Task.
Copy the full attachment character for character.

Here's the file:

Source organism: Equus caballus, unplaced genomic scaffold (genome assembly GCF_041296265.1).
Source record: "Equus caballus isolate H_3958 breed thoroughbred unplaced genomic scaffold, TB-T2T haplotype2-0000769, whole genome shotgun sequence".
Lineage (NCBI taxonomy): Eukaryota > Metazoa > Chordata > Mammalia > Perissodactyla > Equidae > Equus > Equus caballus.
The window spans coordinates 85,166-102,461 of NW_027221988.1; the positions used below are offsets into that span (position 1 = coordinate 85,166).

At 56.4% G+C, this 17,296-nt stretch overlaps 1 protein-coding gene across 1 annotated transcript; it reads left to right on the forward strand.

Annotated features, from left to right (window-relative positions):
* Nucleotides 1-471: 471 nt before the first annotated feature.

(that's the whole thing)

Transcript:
Source organism: Equus caballus, unplaced genomic scaffold (genome assembly GCF_041296265.1).
Source record: "Equus caballus isolate H_3958 breed thoroughbred unplaced genomic scaffold, TB-T2T haplotype2-0000769, whole genome shotgun sequence".
Lineage (NCBI taxonomy): Eukaryota > Metazoa > Chordata > Mammalia > Perissodactyla > Equidae > Equus > Equus caballus.
The window spans coordinates 85,166-102,461 of NW_027221988.1; the positions used below are offsets into that span (position 1 = coordinate 85,166).

At 56.4% G+C, this 17,296-nt stretch overlaps 1 protein-coding gene across 1 annotated transcript; it reads left to right on the forward strand.

Annotated features, from left to right (window-relative positions):
* Nucleotides 1-471: 471 nt before the first annotated feature.